- Return to the dough. Wet your hand with water and reach in the bowl to grab a section, sliding your fingers like a cup, down the sides, and to the bottom, then grab the dough (just that handful) and pull it up – allowing it to stretch about 12 inches – then fold that stretched dough over the top of the dough still in the bowl, and tuck it into the opposite side from where you initially grabbed it. You will do 3 more stretch and folds to complete doing the entire bowl,After 30 minutes return to the dough and repeat the stretch & folds, doing your 4 turns, cover, and set aside for another 30 minutes. You might have noticed, the dough seemed to relax and be more stretchy. This is good! It's building elasticity and strength. After 30 minutes return to the bowl to do your 3rd set of stretch and folds. The dough will seem so much more stretchy and silky now, and a bit tacky but not sticking to your fingers like it was before. Check the dough in 30 minutes to see if it's holding some structure from the last time you handled it. You should see some folds or creases – indicating strength in the dough. If it's totally smooth and puddled – you'll need to do another set of stretch and folds and check it again in 20 to 30 minutes. Once you see it's held some structure (creasing and shape from the last time you handled it), cover the bowl and set it aside for it to finish the bulk ferment on its own.
Bulk Ferment phase 2:
- Leave the dough alone, covered, to finish the bulk ferment. This may take anywhere from 1 hour to 3 hours depending on the temperature of your kitchen. After an hour, check for signs that the bulk ferment is coming along or possibly done. Signs the bulk is done is when the dough has risen about 50%, appears fluffier on top, even slightly domed around the edges, possibly some bubbles on the surface, and will be somewhat jiggly. If it still looks stiff, not much rise, and not showing the other signs, it just needs more time.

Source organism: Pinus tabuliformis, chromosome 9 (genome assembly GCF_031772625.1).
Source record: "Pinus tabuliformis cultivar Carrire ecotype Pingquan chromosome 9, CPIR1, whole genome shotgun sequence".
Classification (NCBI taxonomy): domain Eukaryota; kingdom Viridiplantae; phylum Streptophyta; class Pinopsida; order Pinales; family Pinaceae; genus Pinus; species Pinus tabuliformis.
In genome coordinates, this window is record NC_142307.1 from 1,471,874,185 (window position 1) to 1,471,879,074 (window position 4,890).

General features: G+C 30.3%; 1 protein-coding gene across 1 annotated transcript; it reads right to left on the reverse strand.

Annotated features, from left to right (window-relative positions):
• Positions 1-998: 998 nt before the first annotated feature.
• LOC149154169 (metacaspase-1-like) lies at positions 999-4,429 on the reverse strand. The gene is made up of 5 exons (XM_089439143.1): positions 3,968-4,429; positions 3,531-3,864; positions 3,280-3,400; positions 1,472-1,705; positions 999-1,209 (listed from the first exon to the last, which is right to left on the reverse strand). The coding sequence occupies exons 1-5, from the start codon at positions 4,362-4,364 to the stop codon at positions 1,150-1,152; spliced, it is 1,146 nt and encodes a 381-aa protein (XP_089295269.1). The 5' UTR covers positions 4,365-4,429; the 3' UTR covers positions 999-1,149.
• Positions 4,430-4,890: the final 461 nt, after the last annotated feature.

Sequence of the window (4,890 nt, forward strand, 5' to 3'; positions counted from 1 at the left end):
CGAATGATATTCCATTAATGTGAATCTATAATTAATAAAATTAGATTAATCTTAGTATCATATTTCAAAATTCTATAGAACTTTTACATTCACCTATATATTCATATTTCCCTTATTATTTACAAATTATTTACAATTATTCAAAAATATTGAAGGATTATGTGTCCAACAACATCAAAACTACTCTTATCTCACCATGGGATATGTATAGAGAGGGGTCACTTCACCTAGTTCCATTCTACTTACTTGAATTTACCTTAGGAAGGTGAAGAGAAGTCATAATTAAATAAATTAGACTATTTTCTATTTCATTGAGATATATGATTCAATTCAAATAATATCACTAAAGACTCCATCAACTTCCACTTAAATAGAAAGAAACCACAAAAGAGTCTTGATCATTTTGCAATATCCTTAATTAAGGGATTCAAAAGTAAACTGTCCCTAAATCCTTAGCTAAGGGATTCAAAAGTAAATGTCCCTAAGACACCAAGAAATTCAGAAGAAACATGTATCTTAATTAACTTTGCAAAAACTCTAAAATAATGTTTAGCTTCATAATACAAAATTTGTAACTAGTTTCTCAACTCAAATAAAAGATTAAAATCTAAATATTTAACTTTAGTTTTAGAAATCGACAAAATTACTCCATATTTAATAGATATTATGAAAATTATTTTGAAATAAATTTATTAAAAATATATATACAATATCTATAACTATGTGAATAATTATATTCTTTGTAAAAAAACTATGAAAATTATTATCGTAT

- When your bulk ferment is complete, dust a clean counter with a very light coating of flour. Pull each side of the dough outward, stretching it quickly and with a light hand, into a rectangle shape about 8 x 12 or around there. You're going to fold it into a letter shape, by thirds, folding over the top section and tack it in a bit, then fold up the bottom section, tack it in gently, then one side and then the last. The purpose is to fold the dough into itself creating tension on the underside of the dough (the part touching the counter). You should have a semi-firm ball, but not tight. Flip the dough over, with the seam side down. Dust a little flour where you plan to let it rest, then place your dough on that and let it sit, undisturbed for 20 minutes. If you want to cover it you can, I leave mine open to the air for part of the time so it looses some of its tackiness.
- Once your preshape has been sitting 20 minutes, you'll do this final Shape and then get it into the banneton. Prep the banneton – dusting it liberally with white rice flour (ideally) or you can use all-purpose flour. Flip the dough back over so the seam side is now back up and the smooth side is down. Working in a circle, pull the edges of the dough in sections over the opposite side and pin, pull and pin, pull and pin. You should be able to get in 4 or 5 before the dough really starts to tighten. You don't want to attack it and totally deflate it, don't squeeze all the air out. Just work it gently, but trying to tighten it up. You're building tension which will give good spring when baking. Flip the dough over, so the smooth side is up and seam side down. Cup the dough using your hands, dragging it across the counter a few inches, using your pinky fingers to guide and shape the back edge. Work it one way, then slide it the other, trying to keep it shaped in a ball and you'll see the surface of the dough is getting tight. Don't drag the dough so much that it rips. You want to find the sweet spot of pulling it firm enough, but not ripping. Once you feel it's decently taught and round, you'll flip it into the floured banneton, seam side up and smooth side down.